Dannemiller said the management console should generate an all-important audit trail that shows whether the risky behavior associated with one user also has been going on with other users. When a leak incident occurs, "you build one story, and it lets you know what to block, determine the severity of the breach and stop the same thing from happening again," he said.

Each vendor's DLP offering has components that focus on monitoring data at different parts of the network. Some products cover data at rest, using a software agent installed on desktops, while others watch for leaks at the network gateway.

The iGuard appliance from Reconnex, Mountain View, Calif., for example, sits at the network edge and passively monitors all traffic via an Ethernet tap, taking action when a policy is violated. The benefit to that design is minimal impact on network performance and elimination of software agents.

Vontu, San Francisco, has a product line that combines monitoring data at rest and data in motion to cover all the bases. Vontu takes the approach that if all information access is cataloged, it becomes much easier to control who accesses the data and where that data is going.

Another consideration is the vendor's channel orientation. Websense, which bought PortAuthority last December, and McAfee, which acquired Israel-based DLP startup Onigma in October, are two of the largest early movers that sell DLP solutions through channel partners. Symantec provides a subscription-based DLP service through an OEM agreement with Vontu.

Vontu has taken a more direct route to market, with less than a third of its revenue going through channel partners, said Steven Roop, vice president of products and marketing. However, Vontu works with 18 channel partners in North America that provide services around its DLP products, Roop said.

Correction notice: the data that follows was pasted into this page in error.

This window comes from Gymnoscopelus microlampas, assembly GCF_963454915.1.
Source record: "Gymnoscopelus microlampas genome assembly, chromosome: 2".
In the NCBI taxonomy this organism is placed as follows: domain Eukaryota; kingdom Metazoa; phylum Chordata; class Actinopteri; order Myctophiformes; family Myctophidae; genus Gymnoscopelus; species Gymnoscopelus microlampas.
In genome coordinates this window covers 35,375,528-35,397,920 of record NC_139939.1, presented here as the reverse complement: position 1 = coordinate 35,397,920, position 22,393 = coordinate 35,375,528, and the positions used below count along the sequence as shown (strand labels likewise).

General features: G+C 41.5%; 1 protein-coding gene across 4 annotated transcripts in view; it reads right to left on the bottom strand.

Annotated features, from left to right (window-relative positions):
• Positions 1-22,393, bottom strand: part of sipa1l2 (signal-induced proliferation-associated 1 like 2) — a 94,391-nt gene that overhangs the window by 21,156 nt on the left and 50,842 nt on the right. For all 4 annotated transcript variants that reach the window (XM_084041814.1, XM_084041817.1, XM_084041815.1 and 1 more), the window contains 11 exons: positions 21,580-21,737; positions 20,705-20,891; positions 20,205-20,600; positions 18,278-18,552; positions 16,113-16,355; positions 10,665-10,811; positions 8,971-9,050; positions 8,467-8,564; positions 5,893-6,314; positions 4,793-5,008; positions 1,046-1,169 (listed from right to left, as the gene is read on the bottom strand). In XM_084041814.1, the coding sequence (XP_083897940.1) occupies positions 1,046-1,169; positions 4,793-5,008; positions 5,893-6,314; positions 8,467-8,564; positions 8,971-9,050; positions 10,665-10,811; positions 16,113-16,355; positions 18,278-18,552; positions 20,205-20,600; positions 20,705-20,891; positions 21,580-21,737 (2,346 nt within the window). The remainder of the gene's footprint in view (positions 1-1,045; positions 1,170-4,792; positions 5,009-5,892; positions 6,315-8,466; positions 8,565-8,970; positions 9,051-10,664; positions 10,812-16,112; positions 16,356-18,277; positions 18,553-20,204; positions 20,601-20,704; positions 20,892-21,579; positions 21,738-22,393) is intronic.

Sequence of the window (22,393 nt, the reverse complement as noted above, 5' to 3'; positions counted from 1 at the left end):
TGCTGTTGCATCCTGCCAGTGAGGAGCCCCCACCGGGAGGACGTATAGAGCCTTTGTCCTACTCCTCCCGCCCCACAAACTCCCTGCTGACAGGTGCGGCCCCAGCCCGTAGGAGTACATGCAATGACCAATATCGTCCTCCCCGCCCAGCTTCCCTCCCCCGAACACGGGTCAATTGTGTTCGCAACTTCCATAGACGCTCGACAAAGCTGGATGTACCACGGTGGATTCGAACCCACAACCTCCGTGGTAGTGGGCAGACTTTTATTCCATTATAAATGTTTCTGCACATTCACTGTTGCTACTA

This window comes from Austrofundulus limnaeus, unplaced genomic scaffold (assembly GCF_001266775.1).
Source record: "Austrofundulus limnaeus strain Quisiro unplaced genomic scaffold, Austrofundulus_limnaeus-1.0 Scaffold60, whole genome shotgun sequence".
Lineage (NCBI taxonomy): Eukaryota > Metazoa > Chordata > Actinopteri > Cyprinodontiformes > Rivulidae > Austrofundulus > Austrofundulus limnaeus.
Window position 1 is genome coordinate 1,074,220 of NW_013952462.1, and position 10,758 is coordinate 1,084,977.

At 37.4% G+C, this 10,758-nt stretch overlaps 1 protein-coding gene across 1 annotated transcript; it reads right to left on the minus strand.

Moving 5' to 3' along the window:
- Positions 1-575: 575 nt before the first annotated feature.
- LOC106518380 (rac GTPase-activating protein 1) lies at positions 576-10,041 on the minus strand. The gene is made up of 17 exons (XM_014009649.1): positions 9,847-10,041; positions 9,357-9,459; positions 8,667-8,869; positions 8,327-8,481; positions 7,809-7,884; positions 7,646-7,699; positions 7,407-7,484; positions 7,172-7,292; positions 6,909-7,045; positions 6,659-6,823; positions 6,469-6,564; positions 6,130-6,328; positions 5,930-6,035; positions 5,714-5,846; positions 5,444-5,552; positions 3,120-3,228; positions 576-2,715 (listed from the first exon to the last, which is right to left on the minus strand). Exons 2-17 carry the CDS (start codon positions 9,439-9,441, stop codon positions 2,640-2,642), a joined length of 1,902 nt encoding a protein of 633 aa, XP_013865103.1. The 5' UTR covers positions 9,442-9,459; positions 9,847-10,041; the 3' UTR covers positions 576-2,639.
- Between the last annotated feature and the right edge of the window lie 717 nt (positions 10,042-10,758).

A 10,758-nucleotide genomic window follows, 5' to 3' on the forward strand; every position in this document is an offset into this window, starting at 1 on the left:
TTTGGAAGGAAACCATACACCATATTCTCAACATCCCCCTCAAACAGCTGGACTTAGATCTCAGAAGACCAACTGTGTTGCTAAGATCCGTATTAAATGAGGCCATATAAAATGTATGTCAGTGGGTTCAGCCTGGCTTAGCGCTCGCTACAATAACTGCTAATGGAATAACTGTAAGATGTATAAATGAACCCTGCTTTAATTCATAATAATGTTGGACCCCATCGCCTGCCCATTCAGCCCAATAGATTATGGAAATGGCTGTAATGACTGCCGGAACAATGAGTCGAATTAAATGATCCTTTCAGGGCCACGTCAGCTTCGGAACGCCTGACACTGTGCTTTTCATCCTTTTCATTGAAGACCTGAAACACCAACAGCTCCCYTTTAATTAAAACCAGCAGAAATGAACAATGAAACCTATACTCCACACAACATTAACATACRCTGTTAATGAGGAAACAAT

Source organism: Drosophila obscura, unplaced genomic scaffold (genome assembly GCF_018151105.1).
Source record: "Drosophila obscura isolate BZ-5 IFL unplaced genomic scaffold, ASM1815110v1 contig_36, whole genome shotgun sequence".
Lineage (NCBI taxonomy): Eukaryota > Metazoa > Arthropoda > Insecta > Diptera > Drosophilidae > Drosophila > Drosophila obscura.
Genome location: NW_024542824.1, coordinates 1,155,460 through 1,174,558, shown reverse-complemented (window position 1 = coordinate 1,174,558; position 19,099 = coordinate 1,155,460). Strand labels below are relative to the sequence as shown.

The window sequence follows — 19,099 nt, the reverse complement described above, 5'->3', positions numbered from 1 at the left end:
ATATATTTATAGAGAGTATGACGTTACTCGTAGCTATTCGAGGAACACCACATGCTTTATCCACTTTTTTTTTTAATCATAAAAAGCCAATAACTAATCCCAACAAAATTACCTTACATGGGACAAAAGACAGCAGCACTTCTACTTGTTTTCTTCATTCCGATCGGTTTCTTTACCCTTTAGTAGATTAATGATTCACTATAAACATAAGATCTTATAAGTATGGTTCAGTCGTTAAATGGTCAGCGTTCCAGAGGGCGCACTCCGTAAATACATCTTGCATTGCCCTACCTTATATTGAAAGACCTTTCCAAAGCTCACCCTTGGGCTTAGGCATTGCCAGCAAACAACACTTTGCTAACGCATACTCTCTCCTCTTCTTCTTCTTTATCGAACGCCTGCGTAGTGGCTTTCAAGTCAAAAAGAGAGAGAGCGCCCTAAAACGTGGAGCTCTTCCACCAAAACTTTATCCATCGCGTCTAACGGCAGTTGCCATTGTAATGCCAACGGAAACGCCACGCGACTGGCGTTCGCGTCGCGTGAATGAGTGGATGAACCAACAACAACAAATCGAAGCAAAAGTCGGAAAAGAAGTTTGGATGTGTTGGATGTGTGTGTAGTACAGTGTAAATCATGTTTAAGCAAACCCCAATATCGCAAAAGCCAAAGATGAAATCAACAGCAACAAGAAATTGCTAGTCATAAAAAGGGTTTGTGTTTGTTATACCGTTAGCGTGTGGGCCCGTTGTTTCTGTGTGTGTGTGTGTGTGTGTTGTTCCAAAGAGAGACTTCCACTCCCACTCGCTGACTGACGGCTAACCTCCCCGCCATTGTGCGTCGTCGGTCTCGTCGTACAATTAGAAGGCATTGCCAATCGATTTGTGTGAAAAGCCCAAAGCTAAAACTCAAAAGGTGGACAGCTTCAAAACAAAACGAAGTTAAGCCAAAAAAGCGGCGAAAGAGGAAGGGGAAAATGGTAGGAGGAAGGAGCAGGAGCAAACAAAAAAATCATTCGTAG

At this early stage, solution providers need to be aware that many vendors are startups and some have chosen a direct route to market. In order to survive, smaller players are going to take deals however they can get them, including direct, Code Green's Ravi said. But despite the direct-sales orientation of some vendors, Ravi insists that DLP is a channel-friendly technology. "This was the case with the firewall until the appliance came along and removed much of the complexity," Ravi said. "But the DLP market hasn't reached that stage yet."

Completing The Puzzle
DLP vendors initially focused on network-based protection, but the ability to prevent data leaks from desktops and notebooks is fast becoming a must-have for companies with large numbers of mobile workers. "In the mobile world, where people aren't well connected to the corporate network, it kind of drives you to the host-based approach, to make sure data is protected everywhere," Bjerke said.

While some vendors offer host- and network-based protection, there still isn't a single solution that protects both data at rest and data in motion, Adamonis said. "Our customers seem to be focusing on one over the other because there is no real complete DLP solution right now," he said.

As the market consolidates, Adamonis expects to see acquisitions aimed at filling the gap and yielding a comprehensive solution. In the meantime, the good news for the channel is that DLP technology is still developing and is a long way from becoming commoditized, which means there's still time for early movers to grab a piece of the market. As Dannemiller put it: "You won't see CDW selling this stuff."